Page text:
As he spoke he made a swift upward motion with his hands over it and uttered some words in an unknown language, whereupon the astral--which had hitherto floated on beside us--stopped and seemed to waver about for a few seconds until an advancing current of magnetism caught it, and it was swept away from us like a piece of driftwood upon the waves. As I turned from watching it I saw a small cluster of dark, weird, horrible looking forms approaching us. These were astral shells which had never known soul life, but, unlike the pleasant waxy looking astral from which we had just parted, these were in all respects repulsive.

"These," said Hassein, "are the emanations thrown off by men and women of a low intellectual type and evil, sensual lives. They are from the slums of the earth life--not alone the social slums, but also from a higher grade of society where there are moral slums quite as degraded. Such beings as these, when animated by an evil intelligence can be used for the very worst purposes. Being so very material, they can even be used to affect material matter upon earth, and have been so used in the practice of what is known as Black Magic and witchcraft, and they are also (but very rarely) used by higher intelligences to effect physical phenomena at seances. Where wise and good intelligences control them no harm will be done, but under the direction of the evil or ignorant they become a danger beyond my power fully to express. To these astrals, and to those of a similar class in which the soul germ yet lingers as in a prison, are due those rough and dangerous manifestations sometimes seen in spirit circles (seances), where men of bad lives, and others too ignorant to protect themselves, are assembled from motives of curiosity or mere amusement."

"And amongst what class of spirits do you place those ghouls and vampires so firmly believed in, in many parts of the world?"

"Vampire spirits are those who have themselves known earth life, but have so misused it that their souls are still imprisoned in the astral envelope. Their object in sucking away the animal life principle of men and women is in order to retain thereby their hold upon the life of the earth plane, and so save themselves from sinking to far lower spheres. They are anxious to cling to their astral envelope and to prolong its life, just as men of very evil lives upon earth cling to the life of the earthly body because they fear that when they are separated from it they will sink into some unknown depths of darkness and horror. The constant renewal of the animal and astral life often enables these vampire spirits to hang about the earth for centuries."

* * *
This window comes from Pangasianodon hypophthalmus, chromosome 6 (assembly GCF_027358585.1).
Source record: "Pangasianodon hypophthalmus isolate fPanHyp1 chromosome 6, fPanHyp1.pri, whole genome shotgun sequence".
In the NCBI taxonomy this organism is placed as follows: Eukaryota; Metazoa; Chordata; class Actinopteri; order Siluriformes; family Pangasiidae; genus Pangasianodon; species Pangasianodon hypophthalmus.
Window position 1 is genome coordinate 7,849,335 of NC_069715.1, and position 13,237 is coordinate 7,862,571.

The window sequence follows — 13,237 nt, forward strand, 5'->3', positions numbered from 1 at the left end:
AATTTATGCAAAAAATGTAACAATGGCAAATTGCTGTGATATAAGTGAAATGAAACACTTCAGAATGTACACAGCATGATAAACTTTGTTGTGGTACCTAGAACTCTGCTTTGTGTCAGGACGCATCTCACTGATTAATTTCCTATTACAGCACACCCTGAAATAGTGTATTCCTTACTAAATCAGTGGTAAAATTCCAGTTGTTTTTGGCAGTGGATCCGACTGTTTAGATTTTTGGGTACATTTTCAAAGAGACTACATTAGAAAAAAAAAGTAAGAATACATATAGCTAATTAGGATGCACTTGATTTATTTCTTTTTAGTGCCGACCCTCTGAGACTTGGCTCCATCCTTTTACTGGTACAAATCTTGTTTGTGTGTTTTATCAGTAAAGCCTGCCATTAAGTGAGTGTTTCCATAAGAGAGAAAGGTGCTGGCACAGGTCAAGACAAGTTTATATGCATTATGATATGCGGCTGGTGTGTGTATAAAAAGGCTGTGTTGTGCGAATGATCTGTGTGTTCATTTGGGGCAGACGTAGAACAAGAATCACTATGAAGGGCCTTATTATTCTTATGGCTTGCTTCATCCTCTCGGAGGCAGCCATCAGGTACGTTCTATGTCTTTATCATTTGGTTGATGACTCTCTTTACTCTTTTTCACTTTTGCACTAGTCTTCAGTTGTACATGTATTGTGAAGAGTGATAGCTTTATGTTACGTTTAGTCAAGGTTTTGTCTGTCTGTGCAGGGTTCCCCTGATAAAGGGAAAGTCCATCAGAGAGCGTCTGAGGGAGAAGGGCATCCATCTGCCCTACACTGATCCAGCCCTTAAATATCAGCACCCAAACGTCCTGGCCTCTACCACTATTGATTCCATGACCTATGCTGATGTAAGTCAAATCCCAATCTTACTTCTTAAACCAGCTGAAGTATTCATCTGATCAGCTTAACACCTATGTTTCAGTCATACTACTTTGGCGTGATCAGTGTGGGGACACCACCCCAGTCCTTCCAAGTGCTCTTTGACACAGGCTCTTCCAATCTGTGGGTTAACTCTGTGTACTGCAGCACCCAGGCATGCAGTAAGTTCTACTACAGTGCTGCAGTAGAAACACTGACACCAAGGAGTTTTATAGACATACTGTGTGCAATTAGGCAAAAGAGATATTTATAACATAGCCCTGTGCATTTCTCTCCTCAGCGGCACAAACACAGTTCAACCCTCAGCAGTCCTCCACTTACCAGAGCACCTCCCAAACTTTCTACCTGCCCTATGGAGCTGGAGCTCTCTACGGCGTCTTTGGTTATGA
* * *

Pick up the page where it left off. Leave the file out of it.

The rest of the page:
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« Reply #46 on: December 21, 2008, 05:18:14 pm »

"Is it possible for a vampire spirit to possess itself of a sufficient amount of materiality to appear in mortal form and mingle with men as described in many of the tales told of such creatures?"

"If you mean to ask if the vampire can make to itself a material body, I say no, but it can and does sometimes take complete possession of one belonging to a mortal, just as other spirits do, and can cause its acquired body to act in accordance with its will. Thus it is quite possible for a vampire spirit clothed in the mortal body of another to so change its expression as to make it bear some resemblance to the vampire's own former earthly appearance, and through the power obtained by the possession of a material body he (or she, for the vampires are of both sexes) might really lead the curious double life ascribed to them in those weird tales current and believed in in many countries. By far the larger number of vampire spirits, however, are not in possession of an earthly body, and they hover about the earth in their own astral envelope, sucking away the earthly life of mediumistic persons whose peculiar organization makes them liable to become the prey of such influences, while they are themselves quite ignorant that such beings as these astrals exist. The poor mortals suffer from a constant sense of exhaustion and languor without suspecting to what it is to be attributed."